Aquatic Ecosystem Assessment

Long-Term Receiving Water Study

Initiated in 1998, the NCASI Long-term Receiving Water Study (LTRWS) is a long-term (>10 years), multi-faceted, study designed to evaluate potential effluent responses in U.S. receiving waters.

Study Streams

Willamette River, Oregon

LTRWS data are collected on four streams:

  • Codorus Creek, Pennsylvania
  • Leaf River, Mississippi
  • McKenzie River, Oregon
  • Willamette River, Oregon

These streams represent both warm and cold water stream types, different geomorphology and stream size, a range of instream waste concentrations (0.2-33% effluent), and different mill process types (bleached and unbleached kraft).

Study Guidance

The LTRWS was developed with input from an industry committee with knowledge and skills in aquatic biology and environmental issues related to pulp and paper mill effluent discharges. The study is guided by a panel of scientists with expertise in aquatic ecology, toxicology and chemistry, and relative risk assessment.

Objectives

The scope and framework of the LTRWS address two broad objectives: 1) to determine if there are detectable differences in biota upstream and downstream of mill effluent discharges, and 2) the significance of these differences in terms of broader stream ecological functioning (Hall and Miner 1997).

NCASI scientists at work

Specific project objectives are to:

  • address temporal variability over a 10 to 20-year timeline
  • address spatial variability along an upstream/downstream stream gradient
  • identify the margin of safety for effluent addition
  • investigate possible changes in instream responses due to mill process or effluent treatments changes
  • provide an early warning of adverse effects by carrying out a study of exceptional depth and detail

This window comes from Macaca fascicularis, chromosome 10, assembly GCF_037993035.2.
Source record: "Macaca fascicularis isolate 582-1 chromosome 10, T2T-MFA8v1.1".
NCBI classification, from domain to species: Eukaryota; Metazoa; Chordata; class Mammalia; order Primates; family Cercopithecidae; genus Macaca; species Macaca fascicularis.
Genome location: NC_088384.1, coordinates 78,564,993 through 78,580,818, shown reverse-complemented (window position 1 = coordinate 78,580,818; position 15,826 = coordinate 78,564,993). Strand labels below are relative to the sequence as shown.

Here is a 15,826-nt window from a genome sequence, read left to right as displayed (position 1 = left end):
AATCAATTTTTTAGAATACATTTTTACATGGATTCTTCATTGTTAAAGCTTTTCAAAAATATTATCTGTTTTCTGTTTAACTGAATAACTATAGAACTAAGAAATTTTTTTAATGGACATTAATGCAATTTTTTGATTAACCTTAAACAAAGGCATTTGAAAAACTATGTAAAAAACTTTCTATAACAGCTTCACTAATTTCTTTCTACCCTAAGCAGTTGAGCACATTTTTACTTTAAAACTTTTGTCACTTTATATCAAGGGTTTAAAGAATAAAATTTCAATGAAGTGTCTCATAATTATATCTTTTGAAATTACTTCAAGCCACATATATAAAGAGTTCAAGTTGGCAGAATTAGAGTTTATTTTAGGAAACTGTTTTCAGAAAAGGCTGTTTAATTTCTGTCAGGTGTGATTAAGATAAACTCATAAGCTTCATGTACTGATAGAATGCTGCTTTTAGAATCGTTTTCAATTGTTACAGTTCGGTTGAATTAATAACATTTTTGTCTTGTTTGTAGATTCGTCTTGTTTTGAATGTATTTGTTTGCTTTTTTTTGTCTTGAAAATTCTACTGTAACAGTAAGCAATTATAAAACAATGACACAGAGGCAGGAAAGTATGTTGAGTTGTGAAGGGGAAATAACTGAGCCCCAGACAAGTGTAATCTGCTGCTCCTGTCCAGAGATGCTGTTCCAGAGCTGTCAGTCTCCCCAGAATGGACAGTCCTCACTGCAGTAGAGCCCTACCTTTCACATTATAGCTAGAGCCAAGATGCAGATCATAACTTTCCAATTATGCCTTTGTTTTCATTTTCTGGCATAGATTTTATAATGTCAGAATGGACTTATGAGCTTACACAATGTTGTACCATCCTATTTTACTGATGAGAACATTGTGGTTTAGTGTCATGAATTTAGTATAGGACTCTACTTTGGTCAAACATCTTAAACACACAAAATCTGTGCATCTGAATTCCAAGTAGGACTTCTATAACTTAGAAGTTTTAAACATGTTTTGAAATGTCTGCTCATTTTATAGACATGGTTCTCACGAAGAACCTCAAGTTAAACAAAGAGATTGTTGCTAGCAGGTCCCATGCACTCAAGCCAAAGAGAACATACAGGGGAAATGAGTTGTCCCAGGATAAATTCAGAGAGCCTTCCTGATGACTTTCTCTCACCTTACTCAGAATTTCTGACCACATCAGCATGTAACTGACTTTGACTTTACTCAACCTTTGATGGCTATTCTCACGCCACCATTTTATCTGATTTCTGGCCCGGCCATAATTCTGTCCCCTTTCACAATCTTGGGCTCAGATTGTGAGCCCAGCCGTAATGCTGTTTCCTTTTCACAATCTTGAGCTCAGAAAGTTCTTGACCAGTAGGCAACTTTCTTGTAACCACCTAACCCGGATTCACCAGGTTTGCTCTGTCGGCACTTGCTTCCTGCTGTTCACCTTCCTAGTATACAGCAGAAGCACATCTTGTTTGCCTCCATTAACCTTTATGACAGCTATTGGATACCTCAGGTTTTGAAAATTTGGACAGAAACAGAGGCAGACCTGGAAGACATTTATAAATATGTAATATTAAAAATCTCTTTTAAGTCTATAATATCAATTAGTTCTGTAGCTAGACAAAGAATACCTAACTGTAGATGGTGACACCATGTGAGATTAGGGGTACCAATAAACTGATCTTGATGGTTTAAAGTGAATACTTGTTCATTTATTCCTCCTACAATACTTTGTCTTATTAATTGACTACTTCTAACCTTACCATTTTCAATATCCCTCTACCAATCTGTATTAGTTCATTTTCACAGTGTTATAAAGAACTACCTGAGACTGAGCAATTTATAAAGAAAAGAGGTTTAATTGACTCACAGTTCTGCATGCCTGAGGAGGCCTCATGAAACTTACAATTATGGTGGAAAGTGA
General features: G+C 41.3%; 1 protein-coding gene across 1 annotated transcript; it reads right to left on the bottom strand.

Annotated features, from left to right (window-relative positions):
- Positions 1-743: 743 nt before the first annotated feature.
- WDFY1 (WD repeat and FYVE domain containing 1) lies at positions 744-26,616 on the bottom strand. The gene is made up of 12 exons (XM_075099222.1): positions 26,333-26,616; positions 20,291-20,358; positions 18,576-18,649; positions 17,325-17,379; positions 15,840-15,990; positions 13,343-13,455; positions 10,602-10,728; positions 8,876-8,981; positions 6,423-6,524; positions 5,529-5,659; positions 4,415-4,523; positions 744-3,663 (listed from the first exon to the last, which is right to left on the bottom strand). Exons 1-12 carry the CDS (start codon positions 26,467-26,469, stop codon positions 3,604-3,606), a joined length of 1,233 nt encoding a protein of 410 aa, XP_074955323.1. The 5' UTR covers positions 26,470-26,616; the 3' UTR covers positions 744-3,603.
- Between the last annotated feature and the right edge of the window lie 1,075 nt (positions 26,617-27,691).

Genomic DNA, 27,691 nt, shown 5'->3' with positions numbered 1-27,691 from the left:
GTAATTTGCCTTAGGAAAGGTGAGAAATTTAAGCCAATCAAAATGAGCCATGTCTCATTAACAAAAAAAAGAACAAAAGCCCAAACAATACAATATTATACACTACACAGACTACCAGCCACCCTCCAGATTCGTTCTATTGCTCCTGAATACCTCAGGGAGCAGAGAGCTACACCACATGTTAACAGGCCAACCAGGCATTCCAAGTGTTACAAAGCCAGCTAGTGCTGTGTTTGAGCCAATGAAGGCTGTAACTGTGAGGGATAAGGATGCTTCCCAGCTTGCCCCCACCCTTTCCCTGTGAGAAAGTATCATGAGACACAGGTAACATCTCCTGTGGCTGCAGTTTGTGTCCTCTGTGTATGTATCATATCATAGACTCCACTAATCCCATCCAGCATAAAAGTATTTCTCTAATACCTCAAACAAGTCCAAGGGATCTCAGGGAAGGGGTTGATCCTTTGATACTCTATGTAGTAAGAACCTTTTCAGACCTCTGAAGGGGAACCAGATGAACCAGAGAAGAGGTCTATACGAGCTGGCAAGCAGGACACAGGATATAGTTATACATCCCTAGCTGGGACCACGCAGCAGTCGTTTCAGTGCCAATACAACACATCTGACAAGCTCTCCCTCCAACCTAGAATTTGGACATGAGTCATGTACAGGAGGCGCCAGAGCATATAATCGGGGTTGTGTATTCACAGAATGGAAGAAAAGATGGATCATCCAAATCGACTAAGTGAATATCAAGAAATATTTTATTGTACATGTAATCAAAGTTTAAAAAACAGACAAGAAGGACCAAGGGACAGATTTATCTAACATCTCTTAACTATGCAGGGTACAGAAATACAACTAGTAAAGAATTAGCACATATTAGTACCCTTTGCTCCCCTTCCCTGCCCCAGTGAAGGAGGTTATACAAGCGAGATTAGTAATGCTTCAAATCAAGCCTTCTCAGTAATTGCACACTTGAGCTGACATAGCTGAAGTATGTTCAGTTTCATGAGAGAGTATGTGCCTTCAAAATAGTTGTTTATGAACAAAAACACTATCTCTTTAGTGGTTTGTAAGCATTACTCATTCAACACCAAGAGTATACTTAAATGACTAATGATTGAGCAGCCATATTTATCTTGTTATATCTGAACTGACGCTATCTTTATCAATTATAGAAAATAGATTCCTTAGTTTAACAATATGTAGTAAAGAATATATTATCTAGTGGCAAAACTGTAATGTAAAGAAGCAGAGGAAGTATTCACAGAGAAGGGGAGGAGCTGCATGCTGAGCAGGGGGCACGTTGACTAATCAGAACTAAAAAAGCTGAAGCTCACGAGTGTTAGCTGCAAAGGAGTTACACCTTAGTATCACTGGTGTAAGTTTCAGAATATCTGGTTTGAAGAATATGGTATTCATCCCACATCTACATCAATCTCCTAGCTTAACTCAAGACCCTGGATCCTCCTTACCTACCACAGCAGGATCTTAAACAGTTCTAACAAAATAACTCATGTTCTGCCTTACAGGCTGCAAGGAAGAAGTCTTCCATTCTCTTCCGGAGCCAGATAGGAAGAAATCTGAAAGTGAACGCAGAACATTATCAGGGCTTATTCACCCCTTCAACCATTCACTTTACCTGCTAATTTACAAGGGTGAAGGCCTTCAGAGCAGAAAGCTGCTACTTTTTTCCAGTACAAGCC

• provide a study template for use by others

Experimental Design

To address the objectives and goals of the study, the experimental design needed to be broad and incorporate multiple spatial and temporal scales, field and laboratory assays, and biotic and abiotic components (Hall et al. 2009a). As such, the study employed a “whole community” approach examining the biotic community structure and biomass of multiple trophic levels (fish, macroinvertebrates, and periphyton), habitat conditions, and water quality parameters.

Monitoring elements and methods could be added, deleted, or modified based on study data based on initial-experience protocols, site-specific considerations, and an assessment of accumulated data. For example, biological monitoring frequency was reduced from four times per year in the initial years of the study, to twice per year once there was sufficient data to assess seasonal and annual variability.

Measurements were taken multiple times per year at multiple sites upstream and downstream of effluent discharges to determine the consistency in measured endpoints across seasons and years, allowing naturally-occurring spatial and temporal variation to be distinguished from effluent responses.

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Findings

NCASI scientists at work

Findings from this study have been presented at NCASI, stakeholder, and professional science society meetings; and published in NCASI technical reports and the peer-reviewed literature.

Results from this robust dataset show that modern effluents often have no effect on biota during short- and long-term laboratory exposures, even in 100% effluent. Laboratory assessment offers insight into in-stream biological response, but consideration of in-stream effluent concentration is necessary for interpretation of risk.

While lower level effects have been observed in some laboratory studies, these do not appear indicative of population and community response in the LTRWS streams as in-stream effluent-related biota changes in biota were uncommon. Rather, naturally-occurring spatial, seasonal, and annual variation were the key drivers of patterns in periphyton, macroinvertebrates, and fish, highlighting that medium- to long-term studies imperative to accurately assessing and interpreting biota and water quality patterns.

The LTRWS and the dataset generated from this effort have yielded several important benefits:

  • First, there is a strong weight-of-evidence that mill effluents are compatible with receiving stream integrity and maintenance of designated uses.
  • Second, the robust LTRWS dataset forms the basis of new studies to develop, evaluate, and/or interpret novel and subtle measures of aquatic organism and ecosystem health.
  • Finally, increased understanding of spatial and temporal variability in receiving waters improves interpretation of the significance of biological, p

For More Information Contact

Camille Flinders, Aquatic Biology Program Manager (cflinders@ncasi.org).

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